Jivox Gives Small Business Owners a Leg Up in Online Advertising

February 21st, 2010

The best place for a local small business to advertise for a reasonable price used to be the local newspaper, but with print publications folding left and right, those ads are no longer getting the returns they used to.

While many technology-based businesses are already learning to adapt their advertising strategies to the web, small storefront businesses may be intimidated by the Internet and uncertain how to translate their 2-by-3-inch print ad to that medium.

Enter Jivox, a small start-up company in San Mateo that offers small businesses the online tools to create a good-looking video ad for a reasonable price. Once the ad is created, Jivox takes the mystery out of web advertising by marketing the video to websites that potential customers might be visiting, like their regional newspaper site and other related online media. That means the small business doesn’t need to figure out where their offline customers are spending their time online.

With the dual assistance offered by Jivox – creating the ad in the first place, and then finding the correct audience online – a lot of the mystery of the web is removed, and it gives many of these companies a genuine chance to compete with other, larger companies who can afford to have a whole section of their marketing department devoted to figuring out new media advertising.

The company is run by Diaz Nesamoney, a successful start-up entrepreneur twice before, and this looks like another great offering. He’s already signed on the assistance of CBS and Media-News Group, as well as hundreds of eager small, local businesses who are grateful for a leg up to the big leagues of Internet advertising.

“Just Say No” – to Drug Commercials

December 22nd, 2009

TV commercials for prescription drugs are fairly common, usually tailing out with a brief warning to “ask your doctor if X drug is right for you.”

The short spots often focus on sexual or extremely personal problems, like sexual impotency or restless bladder syndrome. They usually ask a few questions too, like “do you have problems with those intimate moments?” or “aren’t you tired of going to the bathroom several times a night?”

The answers to those questions are getting dangerous, or so say representatives in Congress. They’ve introduced a new bill, called the Say No to Drug Ads Act, which prevents pharmaceutical companies from deducting the cost of direct-to-consumer drug ads as a business expense.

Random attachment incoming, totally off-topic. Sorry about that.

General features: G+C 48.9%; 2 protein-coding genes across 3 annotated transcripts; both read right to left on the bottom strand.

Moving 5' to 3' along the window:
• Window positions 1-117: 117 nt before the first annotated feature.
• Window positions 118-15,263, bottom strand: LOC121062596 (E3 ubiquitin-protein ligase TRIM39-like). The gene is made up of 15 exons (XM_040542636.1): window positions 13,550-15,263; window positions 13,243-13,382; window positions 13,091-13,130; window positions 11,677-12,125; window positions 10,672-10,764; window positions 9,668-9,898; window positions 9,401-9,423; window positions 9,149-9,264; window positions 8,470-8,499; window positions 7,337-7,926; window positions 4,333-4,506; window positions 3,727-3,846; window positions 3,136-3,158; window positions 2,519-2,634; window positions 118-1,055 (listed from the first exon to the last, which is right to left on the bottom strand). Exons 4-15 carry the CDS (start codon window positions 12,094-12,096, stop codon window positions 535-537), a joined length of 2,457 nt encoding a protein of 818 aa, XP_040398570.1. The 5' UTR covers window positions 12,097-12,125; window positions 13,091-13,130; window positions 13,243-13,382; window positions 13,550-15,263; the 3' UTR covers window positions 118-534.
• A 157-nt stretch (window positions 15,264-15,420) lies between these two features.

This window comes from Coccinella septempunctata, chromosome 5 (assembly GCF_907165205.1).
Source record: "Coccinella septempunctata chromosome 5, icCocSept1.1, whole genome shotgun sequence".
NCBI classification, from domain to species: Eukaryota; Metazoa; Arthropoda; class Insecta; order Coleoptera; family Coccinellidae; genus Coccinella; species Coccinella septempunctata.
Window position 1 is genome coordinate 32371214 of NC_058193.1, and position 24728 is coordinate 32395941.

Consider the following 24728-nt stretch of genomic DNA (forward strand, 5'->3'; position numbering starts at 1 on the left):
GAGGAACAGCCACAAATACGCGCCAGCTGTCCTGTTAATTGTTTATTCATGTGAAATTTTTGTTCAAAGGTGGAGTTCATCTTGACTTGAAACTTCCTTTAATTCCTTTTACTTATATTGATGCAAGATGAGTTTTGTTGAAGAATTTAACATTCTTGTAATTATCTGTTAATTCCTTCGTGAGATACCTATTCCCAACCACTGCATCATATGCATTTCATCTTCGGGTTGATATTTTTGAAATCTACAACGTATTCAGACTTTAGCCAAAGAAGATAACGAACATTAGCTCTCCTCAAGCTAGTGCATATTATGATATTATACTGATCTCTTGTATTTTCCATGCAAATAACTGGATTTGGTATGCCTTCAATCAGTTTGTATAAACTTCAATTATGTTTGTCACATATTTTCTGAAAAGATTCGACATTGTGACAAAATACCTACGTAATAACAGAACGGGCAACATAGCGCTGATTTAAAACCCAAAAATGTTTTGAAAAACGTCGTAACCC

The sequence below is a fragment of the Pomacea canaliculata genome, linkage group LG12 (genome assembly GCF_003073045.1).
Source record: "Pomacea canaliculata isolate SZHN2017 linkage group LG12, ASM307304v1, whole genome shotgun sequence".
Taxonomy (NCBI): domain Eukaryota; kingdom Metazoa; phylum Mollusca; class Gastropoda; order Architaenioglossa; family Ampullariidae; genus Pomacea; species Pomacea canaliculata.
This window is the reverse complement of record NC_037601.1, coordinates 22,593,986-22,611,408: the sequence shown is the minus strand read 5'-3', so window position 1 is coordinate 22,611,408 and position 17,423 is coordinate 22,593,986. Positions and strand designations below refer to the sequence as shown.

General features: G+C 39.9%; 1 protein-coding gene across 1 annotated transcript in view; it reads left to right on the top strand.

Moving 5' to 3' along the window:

The bill may hope to discourage these ads from appearing altogether. Congressmen are concerned that many people are self-diagnosing ailments using the suggestive language from these ads and insisting that their doctors prescribe the medication recommended by the commercial.

However, that is not the stated intention of the bill. Supporters say that the bill simply hopes to end tax breaks for companies who advertise drugs on television, and that there will be stricter regulations about how they appeal to their target markets so there is no deceptive information given, nor important information left out.

Cars That Still Sell for Sticker Price

November 30th, 2009

There is no shortage of news out there talking about how poor the car industry is doing these days. It is clear that this is indeed the case judging from record-low spending in advertising to the sharp drop in consumers who own cars or are currently shopping for one. People are holding on to their existing cars for longer and holding off serious car shopping overall. 

So it’s a little surprising to hear that Edmunds.com recently reported there are a shocking number of cars out there that still sell for sticker price – or more.

Some of these cars are rarely, if ever, sold below sticker in the entire history of the auto industry, including such movie stars of the car world as the Aston Martin (of James Bond fame) and the Ferrari (which has always spoken for itself). BMW also has several cars that are doing very well in sales – especially those models that only produce a few thousand of each every year.

Beyond the crème-de-la-crème of autos, the other sector that’s doing very well is hybrid vehicles. Both Ford and Toyota have been seeing sticker-price sales of their hybrid vehicles, and they may be assisted by the promise of lower gas mileage and savings at the pump.

Those who are praying the American auto industry makes a rebound can find good news in the General Motors’ Camaro. The car is reincarnation of the classic muscle car, and it is actually selling for above sticker price – as much as $2,500 and more.

Is Television Still Relevant?

November 3rd, 2009